PORT ANGELES — After years of controversy and occasional protests, trees in Lincoln Park will be removed to increase flight path visibility for William R. Fairchild International Airport.
The Port Angeles City Council and Port of Port Angeles board of commissioners agreed at a joint meeting Monday in City Hall to draw up an avigation agreement within 60 days to cut down an estimated 400 obstructive trees in four areas on 2.4 acres of the 147-acre park.
Port commissioners voted unanimously to move forward with the agreement in the first joint meeting of the elected officials in more than two years.
The city council voted 6-1 to put together the agreement, with Councilman Michael Merideth dissenting.
The city owns the park, and the port owns the airport across South L Street from the park, where trees in the southwest section of Lincoln Park just east of the Port Angeles BMX Track obstruct the flight path, according to the Federal Aviation Administration.
The avigation easement — a right of overflight above the park — will guarantee that Lincoln Park’s trees will not obstruct 5,000 feet of the airport’s runway, Jerry Ludke, port airport and marina manager, said Tuesday.
“We want some sort of permanent fix for this problem, where if the trees grow up into [the flight path] that there is an agreement in place to take them down,” Ludke said.
Mayor Patrick Downie said Tuesday the “net result” of the agreement will be the removal of Douglas firs that Ludke estimated are about 100 feet tall.
“The cutting of trees will be less than it was initially anticipated,” he said.
Ludke said a former plan that called for the removal of more than 1,000 trees would have allowed for more precise instrument approaches to the runway in inclement weather.
It also would have regained the full runway length of 6,350 feet.
Downie said Tuesday the agreement likely will be subject to a public hearing.
“There probably needs to be something of that sort given the controversial nature of it in the first place,” he said.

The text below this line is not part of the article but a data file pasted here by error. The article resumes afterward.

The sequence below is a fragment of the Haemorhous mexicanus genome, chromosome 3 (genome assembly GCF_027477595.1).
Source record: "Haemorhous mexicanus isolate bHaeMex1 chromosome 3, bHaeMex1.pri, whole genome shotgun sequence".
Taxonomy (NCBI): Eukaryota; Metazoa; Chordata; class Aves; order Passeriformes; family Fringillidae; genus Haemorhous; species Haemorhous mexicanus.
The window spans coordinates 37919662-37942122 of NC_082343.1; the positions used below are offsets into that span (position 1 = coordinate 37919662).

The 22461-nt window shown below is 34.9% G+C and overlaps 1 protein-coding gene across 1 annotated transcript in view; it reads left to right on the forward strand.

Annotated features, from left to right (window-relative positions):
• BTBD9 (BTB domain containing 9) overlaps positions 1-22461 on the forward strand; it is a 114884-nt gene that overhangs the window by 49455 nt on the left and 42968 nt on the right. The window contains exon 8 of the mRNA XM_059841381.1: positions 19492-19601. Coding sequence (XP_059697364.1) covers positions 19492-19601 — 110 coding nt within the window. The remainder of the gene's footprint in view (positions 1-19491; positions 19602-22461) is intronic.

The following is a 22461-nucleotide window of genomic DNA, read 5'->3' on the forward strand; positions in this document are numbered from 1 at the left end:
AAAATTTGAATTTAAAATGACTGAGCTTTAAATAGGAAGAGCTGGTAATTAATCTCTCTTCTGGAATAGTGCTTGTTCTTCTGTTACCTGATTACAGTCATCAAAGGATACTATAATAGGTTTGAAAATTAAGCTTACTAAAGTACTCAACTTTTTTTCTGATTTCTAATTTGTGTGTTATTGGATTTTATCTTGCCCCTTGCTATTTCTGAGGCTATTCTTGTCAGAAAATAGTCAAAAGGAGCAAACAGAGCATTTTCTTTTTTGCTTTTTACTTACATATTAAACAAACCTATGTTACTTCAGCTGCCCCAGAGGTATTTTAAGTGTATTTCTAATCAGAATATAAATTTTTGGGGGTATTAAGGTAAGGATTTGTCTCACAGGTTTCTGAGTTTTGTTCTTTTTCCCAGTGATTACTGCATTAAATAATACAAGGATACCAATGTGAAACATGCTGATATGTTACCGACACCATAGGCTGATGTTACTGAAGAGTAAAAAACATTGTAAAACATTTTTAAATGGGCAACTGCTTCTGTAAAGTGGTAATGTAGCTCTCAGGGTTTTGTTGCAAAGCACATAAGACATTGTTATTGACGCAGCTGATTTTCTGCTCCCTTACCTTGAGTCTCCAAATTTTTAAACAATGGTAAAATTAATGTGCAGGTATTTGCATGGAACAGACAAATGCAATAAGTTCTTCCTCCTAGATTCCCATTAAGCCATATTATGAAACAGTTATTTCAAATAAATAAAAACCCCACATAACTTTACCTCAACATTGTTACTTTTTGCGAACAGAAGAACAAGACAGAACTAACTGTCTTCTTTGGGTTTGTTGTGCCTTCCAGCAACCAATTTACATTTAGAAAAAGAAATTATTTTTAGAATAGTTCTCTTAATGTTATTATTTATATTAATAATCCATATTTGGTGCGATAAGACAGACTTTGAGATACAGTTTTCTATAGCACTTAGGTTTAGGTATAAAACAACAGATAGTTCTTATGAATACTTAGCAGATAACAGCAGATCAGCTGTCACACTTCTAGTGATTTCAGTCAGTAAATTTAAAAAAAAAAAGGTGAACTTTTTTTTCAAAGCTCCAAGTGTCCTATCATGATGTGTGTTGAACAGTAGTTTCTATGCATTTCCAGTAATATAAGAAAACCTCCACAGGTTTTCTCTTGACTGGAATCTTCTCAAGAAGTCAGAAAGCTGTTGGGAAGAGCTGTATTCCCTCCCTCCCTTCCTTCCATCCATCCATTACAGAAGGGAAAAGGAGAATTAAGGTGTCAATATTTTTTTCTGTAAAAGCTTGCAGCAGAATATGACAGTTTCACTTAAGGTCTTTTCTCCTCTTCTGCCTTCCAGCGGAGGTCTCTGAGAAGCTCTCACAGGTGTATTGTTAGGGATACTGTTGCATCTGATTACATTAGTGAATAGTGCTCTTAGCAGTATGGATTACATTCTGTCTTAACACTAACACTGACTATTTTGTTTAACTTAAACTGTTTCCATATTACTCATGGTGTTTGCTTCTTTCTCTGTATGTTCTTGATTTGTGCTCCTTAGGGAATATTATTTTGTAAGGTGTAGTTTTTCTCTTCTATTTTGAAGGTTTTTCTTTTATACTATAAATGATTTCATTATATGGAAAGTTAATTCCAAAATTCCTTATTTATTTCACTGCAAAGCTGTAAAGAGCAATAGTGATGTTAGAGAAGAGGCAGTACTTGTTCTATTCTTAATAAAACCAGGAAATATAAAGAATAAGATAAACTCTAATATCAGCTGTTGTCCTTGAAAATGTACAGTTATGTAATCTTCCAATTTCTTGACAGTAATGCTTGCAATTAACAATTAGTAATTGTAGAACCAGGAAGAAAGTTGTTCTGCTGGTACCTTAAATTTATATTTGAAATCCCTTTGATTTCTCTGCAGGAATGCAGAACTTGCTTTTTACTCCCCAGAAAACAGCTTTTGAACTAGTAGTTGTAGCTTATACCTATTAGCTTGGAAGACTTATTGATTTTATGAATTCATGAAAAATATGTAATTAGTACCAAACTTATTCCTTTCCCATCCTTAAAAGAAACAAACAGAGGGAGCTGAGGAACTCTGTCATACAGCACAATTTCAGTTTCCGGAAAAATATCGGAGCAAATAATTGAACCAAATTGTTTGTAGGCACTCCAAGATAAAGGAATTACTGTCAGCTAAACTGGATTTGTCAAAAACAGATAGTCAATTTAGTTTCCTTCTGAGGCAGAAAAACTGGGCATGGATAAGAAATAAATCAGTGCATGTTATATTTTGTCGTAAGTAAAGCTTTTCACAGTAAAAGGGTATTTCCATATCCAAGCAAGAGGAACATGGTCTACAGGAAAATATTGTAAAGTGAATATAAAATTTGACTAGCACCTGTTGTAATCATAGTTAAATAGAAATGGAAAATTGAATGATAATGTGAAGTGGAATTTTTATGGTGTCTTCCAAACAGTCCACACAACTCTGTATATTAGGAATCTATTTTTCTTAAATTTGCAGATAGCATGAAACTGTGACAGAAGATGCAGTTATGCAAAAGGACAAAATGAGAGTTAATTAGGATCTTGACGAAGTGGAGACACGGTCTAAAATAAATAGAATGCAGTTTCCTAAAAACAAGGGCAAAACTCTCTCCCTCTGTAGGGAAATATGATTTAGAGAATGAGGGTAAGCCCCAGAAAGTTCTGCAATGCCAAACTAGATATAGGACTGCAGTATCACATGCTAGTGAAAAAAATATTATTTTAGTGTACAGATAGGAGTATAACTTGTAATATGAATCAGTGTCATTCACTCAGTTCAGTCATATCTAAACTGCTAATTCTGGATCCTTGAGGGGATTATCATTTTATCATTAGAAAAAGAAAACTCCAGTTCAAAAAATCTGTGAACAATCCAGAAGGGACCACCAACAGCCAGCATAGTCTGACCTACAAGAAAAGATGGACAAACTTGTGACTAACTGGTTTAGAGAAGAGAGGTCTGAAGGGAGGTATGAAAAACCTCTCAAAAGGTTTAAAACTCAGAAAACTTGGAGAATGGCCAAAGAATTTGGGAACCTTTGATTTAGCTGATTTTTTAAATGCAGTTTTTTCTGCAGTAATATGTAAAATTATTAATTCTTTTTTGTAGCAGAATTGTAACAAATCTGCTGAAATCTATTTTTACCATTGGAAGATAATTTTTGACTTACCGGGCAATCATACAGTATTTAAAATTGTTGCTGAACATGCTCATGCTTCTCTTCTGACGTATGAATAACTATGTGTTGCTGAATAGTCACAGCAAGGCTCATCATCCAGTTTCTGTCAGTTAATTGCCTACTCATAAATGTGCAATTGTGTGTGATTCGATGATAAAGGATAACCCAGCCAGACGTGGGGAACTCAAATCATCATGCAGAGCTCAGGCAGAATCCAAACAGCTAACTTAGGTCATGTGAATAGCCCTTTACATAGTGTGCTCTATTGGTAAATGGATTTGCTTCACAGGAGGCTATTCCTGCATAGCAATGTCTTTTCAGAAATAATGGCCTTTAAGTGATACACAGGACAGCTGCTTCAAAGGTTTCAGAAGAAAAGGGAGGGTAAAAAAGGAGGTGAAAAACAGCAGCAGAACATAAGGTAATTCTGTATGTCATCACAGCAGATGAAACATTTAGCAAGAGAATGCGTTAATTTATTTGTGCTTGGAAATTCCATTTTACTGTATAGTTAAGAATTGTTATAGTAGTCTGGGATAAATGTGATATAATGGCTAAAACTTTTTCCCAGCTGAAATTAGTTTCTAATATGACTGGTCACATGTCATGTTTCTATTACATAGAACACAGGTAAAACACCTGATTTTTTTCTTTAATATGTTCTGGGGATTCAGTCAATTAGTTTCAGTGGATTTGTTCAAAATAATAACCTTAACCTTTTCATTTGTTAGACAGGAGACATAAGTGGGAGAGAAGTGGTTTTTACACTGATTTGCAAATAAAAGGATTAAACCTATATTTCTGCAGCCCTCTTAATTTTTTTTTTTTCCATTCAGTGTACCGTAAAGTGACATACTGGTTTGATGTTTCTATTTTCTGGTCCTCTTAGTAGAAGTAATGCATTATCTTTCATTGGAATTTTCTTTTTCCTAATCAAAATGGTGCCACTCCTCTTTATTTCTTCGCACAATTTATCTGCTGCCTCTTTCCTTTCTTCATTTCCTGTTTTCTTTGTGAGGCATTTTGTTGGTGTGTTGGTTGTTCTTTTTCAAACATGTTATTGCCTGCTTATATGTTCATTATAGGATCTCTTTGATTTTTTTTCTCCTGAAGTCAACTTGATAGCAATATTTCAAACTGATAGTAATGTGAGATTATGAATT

Four areas in the southwest part of the park at the corner of West Lauridsen Boulevard and South L. Street near the BMX track and along West Lauridsen Boulevard would see trees removed under the plan, Ludke said.
Protesters who have showed up at past city council meetings when Lincoln Park tree removal was discussed were not present at Monday’s meeting, but the issue is still out there, Councilman Lee Whetham said.
“We’re still battling within our community on whether the trees should stay or go,” he said.
“I firmly believe we need to support our airport and its operations and its stability to help our community here.”
A four-step process has been in place to restore full use of Runway 26, Fairchild’s main runway, since 2010.
It includes a 2013 master plan for Lincoln Park, an environmental assessment to decide on alternatives for removing the obstructions, devising an avigation easement and removal of the trees if the assessment said it was necessary, Ludke said in his presentation at the joint meeting.
The Federal Aviation Administration required an Airport Master Plan update in early 2015 before the environmental assessment was conducted in order to determine the critical aircraft at the airport and the required runway length for Fairchild.
There are 500 takeoffs and landings at the airport annually, which Ludke said is a low estimate and one that could be bolstered with more accurate data that the port will be gathering over the next two years.
The required runway length for the 10- to 14-seat Beech Super King Air 200, considered a critical aircraft for the airport, is 3,850 feet, although port and city officials want to maintain 5,000 feet for landings and takeoffs.
But so far, the FAA has said it will fund maintenance of 3,850 feet of runway, meaning the port would have to fund the rest.
“They are pretty solid on 3,850 unless we can show there are airplanes operating more that need more runway than that,” Ludke said.
The trees removed to maintain the approach to 5,000 feet of Runway 26 is not needed for the 3,850-foot runway, he said.
Ludke said a runway shorter than 5,000 feet would impede Medevac flights, military emergency response for Cascadia Rising earthquake drills, business jet activity from corporate executives and Westport Shipyard customers, and the ability of airlines to fly midsize jets into the airport — should air service restart after a hiatus stretching back to November 2014.
Medevac is a critical need, Port Commissioner Colleen McAleer said at the meeting.
“We couldn’t possibly suggest that the runway length be reduced and not be able to protect, support and take care of the citizens of Clallam County when they are at the most critical point of their lives, when they need this kind of medical support,” McAleer said.
Councilman Dan Gase said “serious consideration” should be given to wording the avigation easement to operate 6,350 feet of runway.
“Why not just deal with it now?” he said.
But Councilwoman Sissi Bruch — who suggested carving some of the trees into totems and other carvings, transforming them into “pieces of art” rather than cutting them down — said the easement for 5,000 feet “addresses our needs today” and “can always be extended.”
Parks and Recreation Director Corey Delikat said he expects the downed trees will be sold and the proceeds deposited in the Lincoln Park Improvement Fund.
Senior Staff Writer Paul Gottlieb can be reached at 360-452-2345, ext. 55650, or at firstname.lastname@example.org.